An unexamined life is not worth living.

Saturday, February 27, 2010

Petite Combination in the Spanish opening

While studying opening theory, I came across what Capablanca called “Petite Combination”:

image White to move.
What's wrong with Black's last move Ra8-c8?
2rq1rk1/3nbppp/b2p4/pp1Pp3/1n2P3/1N3N1P/PP3PP1/R1BQRBK1 w - - 0 18

Solution: White plays 18.Nxa5! Qxa5 19. Bd2

image the bishop established a pin that after a2-a3 will leave White with an extra pawn.

Looking at the Chigorin Variation of the Spanish Opening over the years, I noticed that the weakness of the dark squares on the queenside after Black's a6 and b5, highlighted by White placing his knight on b3 and bishop on d2, is a common theme. Here it is exploited in its purest form!

ChessBase in Silverlight

Chessbase finally has re-written their database software using one Microsoft’s latest technologies – Silverlight. You can “install” it by going to And it’s free to use! And it looks all pretty and shiny!


Ok, the first paragraph is full of overstatements:

  1. this just gives the basics of functionality compared to their main products
  2. It’s free to use if you run a non-free operating system, Windows. It seems to be using Silverlight 3, which is as far as I know has not been ported to Moonlight yet, so I suspect you won’t be able to use this interface on Linux today.
  3. This just worked on my main PC, but on my laptop the install was a bit of a pain: it was first downloading “stuff” for a couple of minutes, and then informed me that I needed to upgrade Silverlight 2 to Silverlight 3. After I did that, my IE would begin to crash on startup, so I gave up on this whole Silverlight install thing in frustration. I suppose this complaint goes against Silverlight, not Chessbase.
  4. “Paste position” did not work for me, I hope they fix it soon

But enough of whining, I think it’s great that more and more chess websites adopt Silverlight (The Week in Chess did that about a year ago). The Chessbase old Java-based online interface looked hideous and was barely functional. This one is pretty nice, and I can drag and drop UI panels around!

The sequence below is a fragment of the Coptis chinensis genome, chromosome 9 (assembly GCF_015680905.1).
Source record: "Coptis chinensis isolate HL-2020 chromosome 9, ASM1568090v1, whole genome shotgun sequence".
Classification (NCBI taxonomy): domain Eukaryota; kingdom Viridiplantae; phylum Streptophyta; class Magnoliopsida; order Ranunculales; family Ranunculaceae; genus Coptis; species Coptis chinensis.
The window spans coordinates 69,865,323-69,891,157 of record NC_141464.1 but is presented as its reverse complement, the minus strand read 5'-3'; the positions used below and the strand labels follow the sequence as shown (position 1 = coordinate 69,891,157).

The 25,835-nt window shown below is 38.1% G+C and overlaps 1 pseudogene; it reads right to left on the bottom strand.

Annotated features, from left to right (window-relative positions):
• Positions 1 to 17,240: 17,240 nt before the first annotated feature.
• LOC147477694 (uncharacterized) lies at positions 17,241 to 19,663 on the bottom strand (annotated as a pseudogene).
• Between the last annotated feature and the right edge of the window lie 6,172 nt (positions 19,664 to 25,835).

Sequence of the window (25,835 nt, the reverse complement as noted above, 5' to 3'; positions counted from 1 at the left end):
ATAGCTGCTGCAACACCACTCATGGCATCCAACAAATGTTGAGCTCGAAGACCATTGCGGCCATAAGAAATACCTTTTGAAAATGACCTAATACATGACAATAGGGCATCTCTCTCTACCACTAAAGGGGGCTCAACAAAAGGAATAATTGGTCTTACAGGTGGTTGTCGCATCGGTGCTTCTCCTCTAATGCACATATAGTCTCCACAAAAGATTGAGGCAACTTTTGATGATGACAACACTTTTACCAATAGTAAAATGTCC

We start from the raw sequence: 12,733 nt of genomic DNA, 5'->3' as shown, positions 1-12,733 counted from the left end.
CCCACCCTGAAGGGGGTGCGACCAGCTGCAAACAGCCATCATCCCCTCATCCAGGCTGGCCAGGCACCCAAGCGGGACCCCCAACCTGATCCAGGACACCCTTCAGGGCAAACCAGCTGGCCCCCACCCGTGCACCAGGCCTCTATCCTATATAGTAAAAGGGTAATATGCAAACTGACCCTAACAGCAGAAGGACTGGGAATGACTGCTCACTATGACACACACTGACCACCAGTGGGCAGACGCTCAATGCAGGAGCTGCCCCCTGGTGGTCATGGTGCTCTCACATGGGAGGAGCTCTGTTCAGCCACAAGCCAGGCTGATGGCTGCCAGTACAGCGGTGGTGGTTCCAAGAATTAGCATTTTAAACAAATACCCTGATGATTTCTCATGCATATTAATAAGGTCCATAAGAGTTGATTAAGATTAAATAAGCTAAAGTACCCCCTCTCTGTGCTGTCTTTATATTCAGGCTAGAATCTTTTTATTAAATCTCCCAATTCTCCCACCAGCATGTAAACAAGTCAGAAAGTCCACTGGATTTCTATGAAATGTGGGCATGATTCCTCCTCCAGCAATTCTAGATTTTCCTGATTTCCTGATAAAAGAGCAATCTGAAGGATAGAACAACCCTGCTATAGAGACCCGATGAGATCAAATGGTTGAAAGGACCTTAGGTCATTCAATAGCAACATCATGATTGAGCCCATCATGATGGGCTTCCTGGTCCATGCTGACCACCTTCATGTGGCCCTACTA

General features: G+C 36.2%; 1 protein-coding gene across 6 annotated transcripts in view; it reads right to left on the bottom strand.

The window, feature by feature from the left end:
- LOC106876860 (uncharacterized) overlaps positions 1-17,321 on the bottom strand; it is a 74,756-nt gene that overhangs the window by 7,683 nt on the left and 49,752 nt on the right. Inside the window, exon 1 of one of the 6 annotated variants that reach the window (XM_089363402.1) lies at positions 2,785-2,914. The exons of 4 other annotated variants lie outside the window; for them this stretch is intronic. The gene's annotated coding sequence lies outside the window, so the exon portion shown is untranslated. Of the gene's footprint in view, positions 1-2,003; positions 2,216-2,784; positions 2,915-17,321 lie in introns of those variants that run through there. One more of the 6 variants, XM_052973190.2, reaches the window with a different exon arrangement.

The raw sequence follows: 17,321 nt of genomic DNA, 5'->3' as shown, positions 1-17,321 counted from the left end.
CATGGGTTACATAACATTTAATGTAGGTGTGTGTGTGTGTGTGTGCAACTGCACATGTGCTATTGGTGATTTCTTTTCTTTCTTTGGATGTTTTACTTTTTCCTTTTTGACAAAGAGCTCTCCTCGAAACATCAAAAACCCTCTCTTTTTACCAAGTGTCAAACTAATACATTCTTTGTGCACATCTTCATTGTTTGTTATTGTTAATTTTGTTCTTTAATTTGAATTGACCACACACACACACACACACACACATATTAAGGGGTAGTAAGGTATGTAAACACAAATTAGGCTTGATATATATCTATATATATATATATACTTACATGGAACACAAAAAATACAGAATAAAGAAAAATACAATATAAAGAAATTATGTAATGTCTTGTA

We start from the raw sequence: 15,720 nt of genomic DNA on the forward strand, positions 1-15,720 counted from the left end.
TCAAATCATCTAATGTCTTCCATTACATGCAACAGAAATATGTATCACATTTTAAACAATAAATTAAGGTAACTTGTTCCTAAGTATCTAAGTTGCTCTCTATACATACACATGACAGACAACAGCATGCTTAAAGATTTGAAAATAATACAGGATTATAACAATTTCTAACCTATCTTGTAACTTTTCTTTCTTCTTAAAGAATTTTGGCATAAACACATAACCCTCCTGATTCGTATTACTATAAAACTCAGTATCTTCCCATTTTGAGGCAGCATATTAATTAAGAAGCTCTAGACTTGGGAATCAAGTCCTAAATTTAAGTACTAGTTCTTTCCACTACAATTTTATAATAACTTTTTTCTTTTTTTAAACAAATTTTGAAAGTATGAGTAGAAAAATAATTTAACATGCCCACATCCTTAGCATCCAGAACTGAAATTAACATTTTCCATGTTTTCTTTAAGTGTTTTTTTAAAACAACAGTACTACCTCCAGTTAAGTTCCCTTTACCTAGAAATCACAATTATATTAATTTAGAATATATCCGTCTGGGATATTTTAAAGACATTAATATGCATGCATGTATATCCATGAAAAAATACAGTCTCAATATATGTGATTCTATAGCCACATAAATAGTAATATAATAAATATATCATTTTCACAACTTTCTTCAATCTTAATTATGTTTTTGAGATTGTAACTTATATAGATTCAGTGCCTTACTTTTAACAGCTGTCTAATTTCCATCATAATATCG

Sunday, February 14, 2010

Book Review - Garry Kasparov's Greatest Chess Games by Igor Stohl

My blog entries are usually driven by analyzing games, and I must have not done much of that in the last month or so, thus the shortage of posts. Recently I have mostly been following chess events, in Moscow, London and Wijk An Zee. Sergei Shipov from has been putting up amazing video reviews of each round, and I have tried to watch every one of them.

This post is mostly a quick note that Garry Kasparov's Greatest Chess Games, Volume 2  by Igor Stohl is a very good collection of games of this great player. Annotations are written in context of Kasparov’s opening repertoire and give good insight into the second part of his career, as it progressed from 1994 to 2005, including arguably his best years in 1999-2002. I studied the games that directly included the openings that I play, but I would like to do a more thorough review of all games in the book that were played in Open Sicilian, as I can foresee that getting insights of Kasparov’s understanding of these structures is beneficial beyond learning the specific variations.

I will only give a quick taste of what Kasparov’s style was like at his prime – when he was able to combine superior opening preparation with aggressive play in the middlegame. In both games, in the same line of the Sveshnikov Sicilian, Kasparov developed strong attack against opponent’s king, and when his queen was attacked, he responded with completely unexpected counter strikes (ok, in my books these moves were as unexpected as a move at a GM level ever gets!). One of the combinations was played against Kramnik, making that game even more remarkable.

Kasparov – Kramnik, 1994

image  White to move. Replay the game

Kasparov-Lautier, 1994

image White to move. Replay the game



Summary: I am strongly considering getting Volume 1 as well!

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